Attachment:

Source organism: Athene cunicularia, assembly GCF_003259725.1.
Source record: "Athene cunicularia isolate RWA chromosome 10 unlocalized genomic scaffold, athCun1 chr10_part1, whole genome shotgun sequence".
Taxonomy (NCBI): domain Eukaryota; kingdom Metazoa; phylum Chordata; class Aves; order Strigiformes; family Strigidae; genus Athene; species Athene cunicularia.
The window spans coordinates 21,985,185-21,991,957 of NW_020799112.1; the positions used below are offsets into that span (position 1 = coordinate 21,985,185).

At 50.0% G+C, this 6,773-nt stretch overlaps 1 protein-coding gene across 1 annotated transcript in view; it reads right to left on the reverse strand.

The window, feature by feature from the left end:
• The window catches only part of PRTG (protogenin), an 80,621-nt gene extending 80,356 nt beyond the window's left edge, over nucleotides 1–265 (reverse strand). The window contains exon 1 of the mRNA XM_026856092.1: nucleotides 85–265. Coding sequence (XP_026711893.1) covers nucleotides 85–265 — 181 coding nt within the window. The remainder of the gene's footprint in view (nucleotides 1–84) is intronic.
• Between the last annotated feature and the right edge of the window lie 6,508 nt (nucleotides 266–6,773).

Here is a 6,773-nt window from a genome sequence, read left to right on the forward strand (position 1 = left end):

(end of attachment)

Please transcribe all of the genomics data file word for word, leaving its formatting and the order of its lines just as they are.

Source organism: Athene cunicularia, assembly GCF_003259725.1.
Source record: "Athene cunicularia isolate RWA chromosome 10 unlocalized genomic scaffold, athCun1 chr10_part1, whole genome shotgun sequence".
Taxonomy (NCBI): domain Eukaryota; kingdom Metazoa; phylum Chordata; class Aves; order Strigiformes; family Strigidae; genus Athene; species Athene cunicularia.
The window spans coordinates 21,985,185-21,991,957 of NW_020799112.1; the positions used below are offsets into that span (position 1 = coordinate 21,985,185).

At 50.0% G+C, this 6,773-nt stretch overlaps 1 protein-coding gene across 1 annotated transcript in view; it reads right to left on the reverse strand.

The window, feature by feature from the left end:
• The window catches only part of PRTG (protogenin), an 80,621-nt gene extending 80,356 nt beyond the window's left edge, over nucleotides 1–265 (reverse strand). The window contains exon 1 of the mRNA XM_026856092.1: nucleotides 85–265. Coding sequence (XP_026711893.1) covers nucleotides 85–265 — 181 coding nt within the window. The remainder of the gene's footprint in view (nucleotides 1–84) is intronic.
• Between the last annotated feature and the right edge of the window lie 6,508 nt (nucleotides 266–6,773).

Here is a 6,773-nt window from a genome sequence, read left to right on the forward strand (position 1 = left end):